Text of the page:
The global Customs community is becoming increasingly harmonised. But please be cautioned about the use of a tariff heading on an invoice.
[This will certainly get the attention of Customs officials who like to stop such consignments.]
As an importer or exporter of goods you may be tempted to insist that the tariff heading should be reflected on the commercial invoice. While there is nothing wrong with this, it is not a mandatory Customs requirement. Not in South Africa in any event.
The World Customs Organisation established the Harmonised System for the global classification of goods at a six digit level. Countries which work at an eight or ten digit level do so independently. Headings at eight (South Africa) or ten digit levels do so in order cater for domestic tariff and regulatory requirements.
While headings are globally harmonised at a six digit level, this does not mean that classification will always be identical from one country to another. A product recognised under one heading in South Africa, might be tariffed within a different tariff heading in Germany for example.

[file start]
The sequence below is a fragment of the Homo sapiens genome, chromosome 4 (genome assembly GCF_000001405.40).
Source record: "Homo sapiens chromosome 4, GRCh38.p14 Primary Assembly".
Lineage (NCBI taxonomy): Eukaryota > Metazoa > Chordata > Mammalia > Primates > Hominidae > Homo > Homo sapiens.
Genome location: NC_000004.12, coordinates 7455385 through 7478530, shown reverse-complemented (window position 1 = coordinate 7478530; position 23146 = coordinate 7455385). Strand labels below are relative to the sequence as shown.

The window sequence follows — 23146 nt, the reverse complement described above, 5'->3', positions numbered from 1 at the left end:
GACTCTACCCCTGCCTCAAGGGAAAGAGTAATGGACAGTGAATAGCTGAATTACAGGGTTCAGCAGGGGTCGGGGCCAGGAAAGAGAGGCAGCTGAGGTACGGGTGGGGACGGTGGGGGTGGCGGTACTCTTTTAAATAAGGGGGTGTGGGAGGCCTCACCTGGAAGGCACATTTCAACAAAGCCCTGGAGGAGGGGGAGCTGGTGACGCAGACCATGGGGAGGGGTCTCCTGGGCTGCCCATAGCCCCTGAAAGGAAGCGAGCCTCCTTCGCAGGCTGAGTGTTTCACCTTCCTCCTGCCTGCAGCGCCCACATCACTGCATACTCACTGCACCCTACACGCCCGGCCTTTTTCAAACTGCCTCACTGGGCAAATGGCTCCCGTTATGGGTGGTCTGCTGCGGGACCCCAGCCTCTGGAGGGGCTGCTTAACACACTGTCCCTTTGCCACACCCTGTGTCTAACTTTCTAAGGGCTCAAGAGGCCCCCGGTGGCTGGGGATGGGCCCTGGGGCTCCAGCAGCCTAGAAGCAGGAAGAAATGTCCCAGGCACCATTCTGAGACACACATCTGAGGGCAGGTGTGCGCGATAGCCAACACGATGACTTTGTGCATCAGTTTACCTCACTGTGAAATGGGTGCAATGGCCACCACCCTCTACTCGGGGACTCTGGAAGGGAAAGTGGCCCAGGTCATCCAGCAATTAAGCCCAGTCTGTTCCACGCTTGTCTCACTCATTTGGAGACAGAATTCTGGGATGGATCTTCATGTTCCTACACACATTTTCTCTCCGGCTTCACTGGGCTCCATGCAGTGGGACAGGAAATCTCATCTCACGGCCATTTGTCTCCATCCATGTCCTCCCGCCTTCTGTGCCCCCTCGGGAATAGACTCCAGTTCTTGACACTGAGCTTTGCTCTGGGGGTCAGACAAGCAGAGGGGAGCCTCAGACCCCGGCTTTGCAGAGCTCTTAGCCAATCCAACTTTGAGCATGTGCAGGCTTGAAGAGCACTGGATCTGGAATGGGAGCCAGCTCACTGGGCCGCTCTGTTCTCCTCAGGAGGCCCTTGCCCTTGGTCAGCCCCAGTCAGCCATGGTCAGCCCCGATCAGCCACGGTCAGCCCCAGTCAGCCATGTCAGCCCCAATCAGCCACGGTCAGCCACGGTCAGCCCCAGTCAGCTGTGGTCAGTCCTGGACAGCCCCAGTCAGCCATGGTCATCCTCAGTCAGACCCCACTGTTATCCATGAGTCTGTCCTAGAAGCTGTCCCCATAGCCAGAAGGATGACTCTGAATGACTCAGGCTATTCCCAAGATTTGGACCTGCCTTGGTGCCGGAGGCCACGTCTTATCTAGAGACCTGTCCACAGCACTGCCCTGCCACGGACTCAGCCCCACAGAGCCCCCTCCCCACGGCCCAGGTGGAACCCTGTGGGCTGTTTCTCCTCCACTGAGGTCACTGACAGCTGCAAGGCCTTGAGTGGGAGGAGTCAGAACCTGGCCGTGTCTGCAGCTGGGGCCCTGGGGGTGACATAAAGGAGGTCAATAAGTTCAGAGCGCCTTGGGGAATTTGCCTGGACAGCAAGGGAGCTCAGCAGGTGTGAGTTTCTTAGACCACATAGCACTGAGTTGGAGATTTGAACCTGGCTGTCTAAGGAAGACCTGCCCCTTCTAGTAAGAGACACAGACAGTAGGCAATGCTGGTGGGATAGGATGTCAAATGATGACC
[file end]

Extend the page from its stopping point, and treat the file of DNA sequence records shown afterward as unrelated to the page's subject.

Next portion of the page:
The simple reason for this is that different people see things differently. This is exasperated by classification in different countries in relation to culture, language, education, technological advancement in some countries (or a lack thereof in others), and so forth. Tariffing at an eight or ten digit level, (which adds to the complexity of the tariffing process) may in itself be the cause of differing opinions.
Because inconsistencies in the tariffing of goods from one country to another do exist, headings may occasionally be misaligned. This will certainly get the attention of Customs officials who like to stop such consignments. The status of your tariff headings will depend on how you manage the tariffing process with your supplier or consignee.
Again, there is nothing inherently wrong with having a tariff heading on a commercial invoice, so long as the classification process is managed well.